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Review: White Heat (1949)

Director: | 114 minutes | , | Actors: , , Edmond O’Brien, Margaret Wycherly, Steve Cochran, , , Fred Clark, , , , , Mickey Knox, , , Ian MacDonald, Ray Montgomery,

In the 1930s and 1940s, Warner Brothers was the film company that made the most and best gangster films. Their greatest asset was, next to Edward G. Robinson, actor James Cagney, who knew the art of turning hard-hitting and basically one-dimensional crime figures into flesh and blood characters. His career was launched with the 1931 film “The Public Enemy” in which he played the charming and ruthless Tom Powers. This was followed by films such as “Angels with Dirty Faces” (1938) and “The Roaring Twenties” (1939), in which Cagney played men who got involved in crime against will and thanks. Cagney is truly unforgettable in “White Heat” (1949), the film that marked his comeback in the genre. Around 1940, the actor had had enough of playing just one gangster each time and threw himself – very successfully – into comedies and dramas. In 1949, Warner Brothers asked him back for “White Heat,” because in their eyes Cagney was the only actor who could portray the psychopathic Cody Jarrett.

Cody Jarrett (Cagney) is the undisputed leader of a gang of gangsters whose main focus is bank and train robbery. He does not shy away from shooting people in cold blood. The only person he is in awe of is his mother (Margaret Wycherly), an equally tough lady who does not stand in the way of her dear son. In fact, she is often the one who sets up the plans. Cody loves Ma more than his beautiful but adulterous wife Verna (Virginia Mayo), whom he treats like dirt. When authorities are on his heels, Cody decides to turn himself in and confess to a smaller robbery so that he doesn’t have to spend as long in jail. Because the police on him, they send undercover cop Hank Fallon (Edmond O’Brien) to the same prison to keep an eye on things. When Cody finds out in jail that his mother has been murdered – by his “friend” Big Ed (Steve Cochran), who also wants to run off with his wife – all stops at him go through. He gathers a group of fellow prisoners, including the undercover agent, and flees. He wants revenge!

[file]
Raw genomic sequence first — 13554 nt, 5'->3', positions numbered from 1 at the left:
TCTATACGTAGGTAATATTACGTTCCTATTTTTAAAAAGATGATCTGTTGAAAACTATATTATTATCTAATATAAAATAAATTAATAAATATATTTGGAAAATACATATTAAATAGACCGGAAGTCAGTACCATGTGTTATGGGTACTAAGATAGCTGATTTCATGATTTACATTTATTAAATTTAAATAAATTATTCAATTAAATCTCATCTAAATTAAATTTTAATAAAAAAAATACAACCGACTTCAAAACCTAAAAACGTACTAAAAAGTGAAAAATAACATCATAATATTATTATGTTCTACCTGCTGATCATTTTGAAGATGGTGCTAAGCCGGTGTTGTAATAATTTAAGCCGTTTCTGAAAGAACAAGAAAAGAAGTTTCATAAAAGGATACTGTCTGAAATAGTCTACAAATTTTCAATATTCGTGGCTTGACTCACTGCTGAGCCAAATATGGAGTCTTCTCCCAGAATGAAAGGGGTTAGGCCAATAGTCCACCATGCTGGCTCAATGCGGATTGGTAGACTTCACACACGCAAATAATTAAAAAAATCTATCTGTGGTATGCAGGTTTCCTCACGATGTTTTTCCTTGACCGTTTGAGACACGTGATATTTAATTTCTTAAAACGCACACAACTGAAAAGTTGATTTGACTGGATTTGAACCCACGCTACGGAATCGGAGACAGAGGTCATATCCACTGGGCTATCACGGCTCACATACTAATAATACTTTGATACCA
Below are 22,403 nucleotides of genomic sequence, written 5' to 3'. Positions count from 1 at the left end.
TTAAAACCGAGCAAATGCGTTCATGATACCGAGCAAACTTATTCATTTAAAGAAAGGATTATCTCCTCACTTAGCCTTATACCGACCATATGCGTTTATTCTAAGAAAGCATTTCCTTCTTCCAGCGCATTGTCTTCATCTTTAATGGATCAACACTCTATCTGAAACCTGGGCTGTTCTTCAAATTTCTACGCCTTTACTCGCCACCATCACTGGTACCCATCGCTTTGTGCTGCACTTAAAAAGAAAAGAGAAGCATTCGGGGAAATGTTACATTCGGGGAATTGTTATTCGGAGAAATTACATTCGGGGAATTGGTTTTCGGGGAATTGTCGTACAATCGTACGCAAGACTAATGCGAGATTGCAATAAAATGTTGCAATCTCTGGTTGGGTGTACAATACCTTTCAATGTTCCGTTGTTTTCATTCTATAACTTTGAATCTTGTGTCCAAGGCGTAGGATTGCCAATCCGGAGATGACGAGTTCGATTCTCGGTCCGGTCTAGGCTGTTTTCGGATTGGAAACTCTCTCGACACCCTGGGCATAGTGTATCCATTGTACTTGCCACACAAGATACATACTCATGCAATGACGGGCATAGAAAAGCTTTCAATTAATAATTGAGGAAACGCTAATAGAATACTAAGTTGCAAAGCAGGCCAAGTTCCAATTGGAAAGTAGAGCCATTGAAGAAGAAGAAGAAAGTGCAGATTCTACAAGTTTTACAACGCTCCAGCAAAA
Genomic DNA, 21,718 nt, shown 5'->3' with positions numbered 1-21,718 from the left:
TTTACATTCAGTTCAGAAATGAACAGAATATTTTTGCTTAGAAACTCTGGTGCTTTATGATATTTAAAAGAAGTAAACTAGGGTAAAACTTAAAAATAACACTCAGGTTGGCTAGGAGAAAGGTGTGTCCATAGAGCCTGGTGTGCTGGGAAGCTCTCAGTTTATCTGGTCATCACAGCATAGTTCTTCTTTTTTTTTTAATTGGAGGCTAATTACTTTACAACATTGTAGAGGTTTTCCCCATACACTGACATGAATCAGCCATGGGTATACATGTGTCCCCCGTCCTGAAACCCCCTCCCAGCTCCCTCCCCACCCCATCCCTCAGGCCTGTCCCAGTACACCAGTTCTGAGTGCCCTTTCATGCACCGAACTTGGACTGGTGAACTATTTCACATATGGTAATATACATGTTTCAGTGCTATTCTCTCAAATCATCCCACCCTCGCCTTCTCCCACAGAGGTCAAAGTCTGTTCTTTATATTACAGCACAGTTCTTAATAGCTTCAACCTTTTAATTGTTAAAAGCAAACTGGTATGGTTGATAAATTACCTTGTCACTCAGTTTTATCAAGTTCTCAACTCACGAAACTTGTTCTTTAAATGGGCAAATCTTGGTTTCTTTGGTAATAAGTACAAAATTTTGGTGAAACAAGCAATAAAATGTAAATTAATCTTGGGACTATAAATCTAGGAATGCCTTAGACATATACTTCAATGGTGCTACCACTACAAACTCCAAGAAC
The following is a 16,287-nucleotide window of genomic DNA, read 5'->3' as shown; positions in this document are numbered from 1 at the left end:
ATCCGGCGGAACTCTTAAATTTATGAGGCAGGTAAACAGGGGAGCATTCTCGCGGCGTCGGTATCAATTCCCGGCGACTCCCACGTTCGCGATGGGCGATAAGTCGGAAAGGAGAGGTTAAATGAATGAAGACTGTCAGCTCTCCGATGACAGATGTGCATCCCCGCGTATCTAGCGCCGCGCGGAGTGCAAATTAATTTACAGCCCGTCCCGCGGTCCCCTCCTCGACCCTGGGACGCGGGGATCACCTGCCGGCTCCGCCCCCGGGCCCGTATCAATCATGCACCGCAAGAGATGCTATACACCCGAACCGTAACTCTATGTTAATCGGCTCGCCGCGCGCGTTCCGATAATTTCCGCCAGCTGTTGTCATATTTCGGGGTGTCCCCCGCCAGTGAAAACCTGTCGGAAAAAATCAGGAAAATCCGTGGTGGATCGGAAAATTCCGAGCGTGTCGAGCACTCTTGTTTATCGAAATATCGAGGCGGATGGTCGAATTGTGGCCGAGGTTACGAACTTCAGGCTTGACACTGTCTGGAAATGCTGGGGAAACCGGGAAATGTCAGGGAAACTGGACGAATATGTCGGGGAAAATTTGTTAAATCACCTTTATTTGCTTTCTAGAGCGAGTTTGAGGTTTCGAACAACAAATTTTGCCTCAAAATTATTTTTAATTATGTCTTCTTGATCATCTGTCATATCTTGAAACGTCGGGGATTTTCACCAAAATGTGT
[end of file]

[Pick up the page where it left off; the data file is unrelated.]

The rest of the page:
Director Raoul Walsh (“The Roaring Twenties”, “High Sierra”) wanted to play James Cagney at all costs and thus gave him complete freedom. Not wanting to play the same gangster again that he had portrayed many times between 1930 and 1940, he turned to screenwriters Ivan Goff and Ben Roberts to help them create the character Cody Jarrett. Walsh thought it was all fine. And so Cody became one of the most deranged and terrifying gangsters in movie history. A role that suited Cagney like no other. “White Heat” is bursting with unforgettable scenes, including the legendary clip in prison in which Cody learns by word of mouth that his mother is dead and he bursts into an absurd fit of rage. How disturbed the gangster is is also evident from the memorable final scene, which every enthusiast should watch for themselves. The script is full of sharp, humorous dialogues and the violence was – especially for that time – very prominent. A theme not to be underestimated in “White Heat” is the morbid relationship between Cody and his mother, who, incidentally, is played with a convincing chill by Margaret Wycherly (“The Yearling”). Her opinion is the only one that matters to Cody. From this film comes the famous quote “Made it Ma, top of the world!”

The danger of a protagonist who is as impressive as James Cagney is that the other members of the cast disappear a bit. This does not apply to the aforementioned Margaret Wycherly, but for example to Virginia Mayo (‘The Best Years of Our Lives’), who can now show nothing more than a naive dumb blonde while this talented actress had much more to offer. . Edmond O’Brien (“The Barefoot Contessa”), whose resemblance to Humphrey Bogart is striking, is as intriguing as the infiltrating agent Fallon. Another notable supporting role comes from Steve Cochran as Cody’s unreliable sidekick, Big Ed. Raoul Walsh’s direction is tight and the film runs smoothly. You will not be bored for a moment with this gangster film, shot in stylish black and white. character study. This is an absolute winner in film history. James Cagney is masterful as an unscrupulous villain with an Oedipus complex, the script is well put together and the whole ends with an impressive finale that will stay with you for a long time! An absolute must!

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